Of the total eligible voting population 56% participated in the ratification process. The Deed and the post-settlement governance entity were approved by 97% and 89% of eligible voting respectively.  The Deed was signed on 26 November 2016.

Summary of settlement

The Deed will be the final settlement of all the historical Treaty of Waitangi claims of iwi and hapū of Te Rohe o Te Wairoa resulting from acts or omissions by the Crown before 21 September 1992. This Bill contains provisions related to settlement redress that require legislation for their implementation. Other aspects of the settlement are provided for only in the Deed because they do not require legislative authority. 

This Bill contains the typical features of a Treaty settlement bill as set out in the clause by clause analysis.  Some of the unique aspects of the Bill include:

  • the establishment of Te Rohe o Te Wairoa Reserves Board-Matangirau to administer and manage a mix of Crown and Wairoa District Council-owned reserves; and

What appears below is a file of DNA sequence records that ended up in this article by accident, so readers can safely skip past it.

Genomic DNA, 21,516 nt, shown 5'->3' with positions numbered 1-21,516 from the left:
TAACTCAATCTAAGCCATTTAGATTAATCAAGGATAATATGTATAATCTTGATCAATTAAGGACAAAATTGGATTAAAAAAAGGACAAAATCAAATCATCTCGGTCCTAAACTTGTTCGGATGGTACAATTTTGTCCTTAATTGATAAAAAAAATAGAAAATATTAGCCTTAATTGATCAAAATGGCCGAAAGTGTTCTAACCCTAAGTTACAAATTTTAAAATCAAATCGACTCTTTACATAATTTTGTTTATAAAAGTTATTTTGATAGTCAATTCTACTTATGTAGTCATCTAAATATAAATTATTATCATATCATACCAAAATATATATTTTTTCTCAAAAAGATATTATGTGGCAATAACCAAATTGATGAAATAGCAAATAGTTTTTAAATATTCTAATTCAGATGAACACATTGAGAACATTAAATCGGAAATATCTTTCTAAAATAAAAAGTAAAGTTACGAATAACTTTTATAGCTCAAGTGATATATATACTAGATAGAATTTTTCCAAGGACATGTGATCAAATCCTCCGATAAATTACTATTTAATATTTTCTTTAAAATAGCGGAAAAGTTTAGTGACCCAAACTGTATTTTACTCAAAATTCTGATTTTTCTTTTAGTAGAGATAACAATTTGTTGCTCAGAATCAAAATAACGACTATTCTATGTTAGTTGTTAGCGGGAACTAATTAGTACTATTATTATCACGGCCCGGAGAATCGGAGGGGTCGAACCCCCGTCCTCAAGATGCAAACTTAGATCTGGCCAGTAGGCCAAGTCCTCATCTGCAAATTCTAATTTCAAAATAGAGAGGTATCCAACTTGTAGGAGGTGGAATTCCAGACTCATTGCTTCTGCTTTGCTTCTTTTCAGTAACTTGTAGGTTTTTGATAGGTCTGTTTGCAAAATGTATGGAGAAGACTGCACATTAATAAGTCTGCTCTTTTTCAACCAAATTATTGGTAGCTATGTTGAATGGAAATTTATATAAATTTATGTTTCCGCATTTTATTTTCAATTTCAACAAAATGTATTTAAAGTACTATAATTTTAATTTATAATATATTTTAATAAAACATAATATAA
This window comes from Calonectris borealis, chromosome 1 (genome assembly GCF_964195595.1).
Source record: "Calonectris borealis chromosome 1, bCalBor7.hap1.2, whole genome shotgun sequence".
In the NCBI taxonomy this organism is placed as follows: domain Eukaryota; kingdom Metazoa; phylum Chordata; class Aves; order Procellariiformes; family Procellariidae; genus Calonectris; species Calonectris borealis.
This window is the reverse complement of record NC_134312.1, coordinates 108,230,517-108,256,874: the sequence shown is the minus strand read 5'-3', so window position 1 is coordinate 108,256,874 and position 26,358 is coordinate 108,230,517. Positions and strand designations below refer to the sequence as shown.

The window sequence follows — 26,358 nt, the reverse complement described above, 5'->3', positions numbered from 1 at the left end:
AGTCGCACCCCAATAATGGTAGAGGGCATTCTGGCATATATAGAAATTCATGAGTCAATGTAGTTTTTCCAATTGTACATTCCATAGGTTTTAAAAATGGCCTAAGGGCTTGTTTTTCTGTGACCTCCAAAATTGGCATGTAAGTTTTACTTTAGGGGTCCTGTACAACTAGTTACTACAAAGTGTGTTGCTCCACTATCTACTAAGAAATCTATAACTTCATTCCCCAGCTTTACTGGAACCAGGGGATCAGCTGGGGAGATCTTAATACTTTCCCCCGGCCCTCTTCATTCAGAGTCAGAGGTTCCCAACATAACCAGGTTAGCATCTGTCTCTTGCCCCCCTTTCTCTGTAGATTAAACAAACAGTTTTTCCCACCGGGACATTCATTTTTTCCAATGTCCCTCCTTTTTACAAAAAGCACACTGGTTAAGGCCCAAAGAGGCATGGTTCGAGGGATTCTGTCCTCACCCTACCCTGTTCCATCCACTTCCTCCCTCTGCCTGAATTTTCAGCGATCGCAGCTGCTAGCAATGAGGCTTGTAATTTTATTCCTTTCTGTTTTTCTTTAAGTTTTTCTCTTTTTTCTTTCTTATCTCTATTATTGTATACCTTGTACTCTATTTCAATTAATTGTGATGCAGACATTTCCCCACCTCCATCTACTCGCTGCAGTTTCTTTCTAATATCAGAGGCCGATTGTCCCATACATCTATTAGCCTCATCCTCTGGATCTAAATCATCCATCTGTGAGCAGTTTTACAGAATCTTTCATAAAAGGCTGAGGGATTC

• a statutorily required partnership agreement between Tātau Tātau o Te Wairoa Trust and Te Urewera Board.

Key aspects of redress in the Deed that do not appear through provisions in this Bill include:

  • a social and economic revitalisation strategy;
  • letters of introduction to Wairoa District Council and Hawke’s Bay Regional Council;
  • a tripartite relationship agreement between Tātau Tātau o Te Wairoa Trust, Wairoa District Council and Hawke’s Bay Regional Council;
  • a relationship agreement with the Ministry for the Environment;
  • a partnership agreement with the Department of Conservation;